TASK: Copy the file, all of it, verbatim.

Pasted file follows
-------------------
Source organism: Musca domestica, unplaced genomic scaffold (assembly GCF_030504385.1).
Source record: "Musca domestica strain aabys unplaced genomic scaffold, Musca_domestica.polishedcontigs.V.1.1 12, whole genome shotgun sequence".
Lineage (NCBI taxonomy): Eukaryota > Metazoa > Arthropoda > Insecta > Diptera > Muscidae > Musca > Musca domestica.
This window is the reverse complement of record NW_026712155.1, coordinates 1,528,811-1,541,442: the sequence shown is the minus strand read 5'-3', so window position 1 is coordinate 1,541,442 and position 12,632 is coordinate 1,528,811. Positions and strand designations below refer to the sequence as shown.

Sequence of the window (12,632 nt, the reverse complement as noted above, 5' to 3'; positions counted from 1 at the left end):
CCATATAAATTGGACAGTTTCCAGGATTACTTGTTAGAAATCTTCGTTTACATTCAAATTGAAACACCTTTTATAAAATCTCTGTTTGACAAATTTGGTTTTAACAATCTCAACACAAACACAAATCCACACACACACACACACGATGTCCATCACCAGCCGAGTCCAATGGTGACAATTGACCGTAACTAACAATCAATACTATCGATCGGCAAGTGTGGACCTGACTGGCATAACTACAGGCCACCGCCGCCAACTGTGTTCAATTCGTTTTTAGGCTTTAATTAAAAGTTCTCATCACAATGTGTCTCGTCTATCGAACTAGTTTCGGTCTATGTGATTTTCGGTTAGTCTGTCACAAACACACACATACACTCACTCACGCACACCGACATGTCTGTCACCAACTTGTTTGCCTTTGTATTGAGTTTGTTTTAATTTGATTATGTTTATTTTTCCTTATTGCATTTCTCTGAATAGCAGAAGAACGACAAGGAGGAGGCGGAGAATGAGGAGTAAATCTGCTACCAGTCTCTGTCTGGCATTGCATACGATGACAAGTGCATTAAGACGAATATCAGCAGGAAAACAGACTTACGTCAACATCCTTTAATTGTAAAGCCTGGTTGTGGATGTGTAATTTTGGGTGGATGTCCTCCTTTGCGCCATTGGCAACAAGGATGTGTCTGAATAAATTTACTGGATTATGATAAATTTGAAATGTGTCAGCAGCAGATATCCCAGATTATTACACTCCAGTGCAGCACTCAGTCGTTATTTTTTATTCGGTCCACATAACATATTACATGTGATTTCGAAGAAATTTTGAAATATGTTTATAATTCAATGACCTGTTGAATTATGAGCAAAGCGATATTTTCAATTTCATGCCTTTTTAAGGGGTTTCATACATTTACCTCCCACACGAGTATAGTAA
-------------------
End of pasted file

Source organism: Musca domestica, unplaced genomic scaffold (assembly GCF_030504385.1).
Source record: "Musca domestica strain aabys unplaced genomic scaffold, Musca_domestica.polishedcontigs.V.1.1 12, whole genome shotgun sequence".
Lineage (NCBI taxonomy): Eukaryota > Metazoa > Arthropoda > Insecta > Diptera > Muscidae > Musca > Musca domestica.
This window is the reverse complement of record NW_026712155.1, coordinates 1,528,811-1,541,442: the sequence shown is the minus strand read 5'-3', so window position 1 is coordinate 1,541,442 and position 12,632 is coordinate 1,528,811. Positions and strand designations below refer to the sequence as shown.

Sequence of the window (12,632 nt, the reverse complement as noted above, 5' to 3'; positions counted from 1 at the left end):
CCATATAAATTGGACAGTTTCCAGGATTACTTGTTAGAAATCTTCGTTTACATTCAAATTGAAACACCTTTTATAAAATCTCTGTTTGACAAATTTGGTTTTAACAATCTCAACACAAACACAAATCCACACACACACACACACGATGTCCATCACCAGCCGAGTCCAATGGTGACAATTGACCGTAACTAACAATCAATACTATCGATCGGCAAGTGTGGACCTGACTGGCATAACTACAGGCCACCGCCGCCAACTGTGTTCAATTCGTTTTTAGGCTTTAATTAAAAGTTCTCATCACAATGTGTCTCGTCTATCGAACTAGTTTCGGTCTATGTGATTTTCGGTTAGTCTGTCACAAACACACACATACACTCACTCACGCACACCGACATGTCTGTCACCAACTTGTTTGCCTTTGTATTGAGTTTGTTTTAATTTGATTATGTTTATTTTTCCTTATTGCATTTCTCTGAATAGCAGAAGAACGACAAGGAGGAGGCGGAGAATGAGGAGTAAATCTGCTACCAGTCTCTGTCTGGCATTGCATACGATGACAAGTGCATTAAGACGAATATCAGCAGGAAAACAGACTTACGTCAACATCCTTTAATTGTAAAGCCTGGTTGTGGATGTGTAATTTTGGGTGGATGTCCTCCTTTGCGCCATTGGCAACAAGGATGTGTCTGAATAAATTTACTGGATTATGATAAATTTGAAATGTGTCAGCAGCAGATATCCCAGATTATTACACTCCAGTGCAGCACTCAGTCGTTATTTTTTATTCGGTCCACATAACATATTACATGTGATTTCGAAGAAATTTTGAAATATGTTTATAATTCAATGACCTGTTGAATTATGAGCAAAGCGATATTTTCAATTTCATGCCTTTTTAAGGGGTTTCATACATTTACCTCCCACACGAGTATAGTAA